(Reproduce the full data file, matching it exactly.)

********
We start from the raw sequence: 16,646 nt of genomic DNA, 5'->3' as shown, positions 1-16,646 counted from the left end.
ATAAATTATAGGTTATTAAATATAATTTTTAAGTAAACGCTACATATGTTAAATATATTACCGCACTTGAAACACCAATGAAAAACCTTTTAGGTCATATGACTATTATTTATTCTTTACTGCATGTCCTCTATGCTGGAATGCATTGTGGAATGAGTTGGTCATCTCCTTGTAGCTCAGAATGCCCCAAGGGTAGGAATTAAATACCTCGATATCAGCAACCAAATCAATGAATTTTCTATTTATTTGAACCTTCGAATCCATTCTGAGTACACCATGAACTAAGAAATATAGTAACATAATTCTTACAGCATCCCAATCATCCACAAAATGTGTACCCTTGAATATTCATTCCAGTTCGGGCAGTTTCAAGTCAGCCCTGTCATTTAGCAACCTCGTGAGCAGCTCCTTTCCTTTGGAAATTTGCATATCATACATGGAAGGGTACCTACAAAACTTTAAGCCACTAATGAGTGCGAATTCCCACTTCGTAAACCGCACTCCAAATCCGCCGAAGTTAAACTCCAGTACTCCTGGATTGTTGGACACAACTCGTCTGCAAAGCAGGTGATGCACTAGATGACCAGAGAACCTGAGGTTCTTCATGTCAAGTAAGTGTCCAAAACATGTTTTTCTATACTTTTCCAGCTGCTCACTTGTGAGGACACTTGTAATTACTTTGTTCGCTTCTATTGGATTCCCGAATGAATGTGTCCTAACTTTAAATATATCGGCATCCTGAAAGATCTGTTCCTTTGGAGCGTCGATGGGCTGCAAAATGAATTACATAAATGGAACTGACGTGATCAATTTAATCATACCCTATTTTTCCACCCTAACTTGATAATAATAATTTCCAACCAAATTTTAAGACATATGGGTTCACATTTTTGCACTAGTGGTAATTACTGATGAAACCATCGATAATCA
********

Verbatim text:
We start from the raw sequence: 16,646 nt of genomic DNA, 5'->3' as shown, positions 1-16,646 counted from the left end.
ATAAATTATAGGTTATTAAATATAATTTTTAAGTAAACGCTACATATGTTAAATATATTACCGCACTTGAAACACCAATGAAAAACCTTTTAGGTCATATGACTATTATTTATTCTTTACTGCATGTCCTCTATGCTGGAATGCATTGTGGAATGAGTTGGTCATCTCCTTGTAGCTCAGAATGCCCCAAGGGTAGGAATTAAATACCTCGATATCAGCAACCAAATCAATGAATTTTCTATTTATTTGAACCTTCGAATCCATTCTGAGTACACCATGAACTAAGAAATATAGTAACATAATTCTTACAGCATCCCAATCATCCACAAAATGTGTACCCTTGAATATTCATTCCAGTTCGGGCAGTTTCAAGTCAGCCCTGTCATTTAGCAACCTCGTGAGCAGCTCCTTTCCTTTGGAAATTTGCATATCATACATGGAAGGGTACCTACAAAACTTTAAGCCACTAATGAGTGCGAATTCCCACTTCGTAAACCGCACTCCAAATCCGCCGAAGTTAAACTCCAGTACTCCTGGATTGTTGGACACAACTCGTCTGCAAAGCAGGTGATGCACTAGATGACCAGAGAACCTGAGGTTCTTCATGTCAAGTAAGTGTCCAAAACATGTTTTTCTATACTTTTCCAGCTGCTCACTTGTGAGGACACTTGTAATTACTTTGTTCGCTTCTATTGGATTCCCGAATGAATGTGTCCTAACTTTAAATATATCGGCATCCTGAAAGATCTGTTCCTTTGGAGCGTCGATGGGCTGCAAAATGAATTACATAAATGGAACTGACGTGATCAATTTAATCATACCCTATTTTTCCACCCTAACTTGATAATAATAATTTCCAACCAAATTTTAAGACATATGGGTTCACATTTTTGCACTAGTGGTAATTACTGATGAAACCATCGATAATCA